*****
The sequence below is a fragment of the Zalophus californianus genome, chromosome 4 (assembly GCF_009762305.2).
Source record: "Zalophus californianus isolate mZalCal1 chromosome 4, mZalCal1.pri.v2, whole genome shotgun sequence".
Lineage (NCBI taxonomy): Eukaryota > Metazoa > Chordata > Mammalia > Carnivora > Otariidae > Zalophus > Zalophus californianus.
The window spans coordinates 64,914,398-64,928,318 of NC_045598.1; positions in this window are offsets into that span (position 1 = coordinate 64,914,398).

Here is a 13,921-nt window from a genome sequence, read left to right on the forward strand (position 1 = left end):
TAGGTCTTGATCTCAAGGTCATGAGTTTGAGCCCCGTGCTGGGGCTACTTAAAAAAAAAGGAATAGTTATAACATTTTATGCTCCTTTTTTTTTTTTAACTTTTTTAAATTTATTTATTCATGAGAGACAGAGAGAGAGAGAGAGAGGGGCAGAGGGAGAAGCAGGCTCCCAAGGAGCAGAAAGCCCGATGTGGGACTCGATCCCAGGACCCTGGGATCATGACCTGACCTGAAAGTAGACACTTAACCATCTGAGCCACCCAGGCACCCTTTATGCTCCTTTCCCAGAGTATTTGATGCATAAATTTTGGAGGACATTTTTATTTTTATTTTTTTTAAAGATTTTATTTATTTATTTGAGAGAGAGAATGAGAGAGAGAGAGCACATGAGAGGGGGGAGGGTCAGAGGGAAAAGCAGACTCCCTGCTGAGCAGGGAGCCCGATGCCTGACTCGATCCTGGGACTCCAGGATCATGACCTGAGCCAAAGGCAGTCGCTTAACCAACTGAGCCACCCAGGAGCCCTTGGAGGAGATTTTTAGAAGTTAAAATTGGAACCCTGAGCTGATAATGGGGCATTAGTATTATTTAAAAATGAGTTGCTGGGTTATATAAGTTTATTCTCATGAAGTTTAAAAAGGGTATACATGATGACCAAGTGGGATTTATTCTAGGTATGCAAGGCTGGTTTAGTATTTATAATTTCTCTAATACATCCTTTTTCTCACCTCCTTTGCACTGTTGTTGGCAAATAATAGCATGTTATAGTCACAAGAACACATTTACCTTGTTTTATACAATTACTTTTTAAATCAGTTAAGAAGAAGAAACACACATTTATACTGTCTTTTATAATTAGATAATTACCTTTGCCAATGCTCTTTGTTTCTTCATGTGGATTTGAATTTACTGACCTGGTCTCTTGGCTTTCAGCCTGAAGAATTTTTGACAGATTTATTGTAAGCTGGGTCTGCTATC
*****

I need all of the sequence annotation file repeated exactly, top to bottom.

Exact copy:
The sequence below is a fragment of the Zalophus californianus genome, chromosome 4 (assembly GCF_009762305.2).
Source record: "Zalophus californianus isolate mZalCal1 chromosome 4, mZalCal1.pri.v2, whole genome shotgun sequence".
Lineage (NCBI taxonomy): Eukaryota > Metazoa > Chordata > Mammalia > Carnivora > Otariidae > Zalophus > Zalophus californianus.
The window spans coordinates 64,914,398-64,928,318 of NC_045598.1; positions in this window are offsets into that span (position 1 = coordinate 64,914,398).

Here is a 13,921-nt window from a genome sequence, read left to right on the forward strand (position 1 = left end):
TAGGTCTTGATCTCAAGGTCATGAGTTTGAGCCCCGTGCTGGGGCTACTTAAAAAAAAAGGAATAGTTATAACATTTTATGCTCCTTTTTTTTTTTTAACTTTTTTAAATTTATTTATTCATGAGAGACAGAGAGAGAGAGAGAGAGGGGCAGAGGGAGAAGCAGGCTCCCAAGGAGCAGAAAGCCCGATGTGGGACTCGATCCCAGGACCCTGGGATCATGACCTGACCTGAAAGTAGACACTTAACCATCTGAGCCACCCAGGCACCCTTTATGCTCCTTTCCCAGAGTATTTGATGCATAAATTTTGGAGGACATTTTTATTTTTATTTTTTTTAAAGATTTTATTTATTTATTTGAGAGAGAGAATGAGAGAGAGAGAGCACATGAGAGGGGGGAGGGTCAGAGGGAAAAGCAGACTCCCTGCTGAGCAGGGAGCCCGATGCCTGACTCGATCCTGGGACTCCAGGATCATGACCTGAGCCAAAGGCAGTCGCTTAACCAACTGAGCCACCCAGGAGCCCTTGGAGGAGATTTTTAGAAGTTAAAATTGGAACCCTGAGCTGATAATGGGGCATTAGTATTATTTAAAAATGAGTTGCTGGGTTATATAAGTTTATTCTCATGAAGTTTAAAAAGGGTATACATGATGACCAAGTGGGATTTATTCTAGGTATGCAAGGCTGGTTTAGTATTTATAATTTCTCTAATACATCCTTTTTCTCACCTCCTTTGCACTGTTGTTGGCAAATAATAGCATGTTATAGTCACAAGAACACATTTACCTTGTTTTATACAATTACTTTTTAAATCAGTTAAGAAGAAGAAACACACATTTATACTGTCTTTTATAATTAGATAATTACCTTTGCCAATGCTCTTTGTTTCTTCATGTGGATTTGAATTTACTGACCTGGTCTCTTGGCTTTCAGCCTGAAGAATTTTTGACAGATTTATTGTAAGCTGGGTCTGCTATC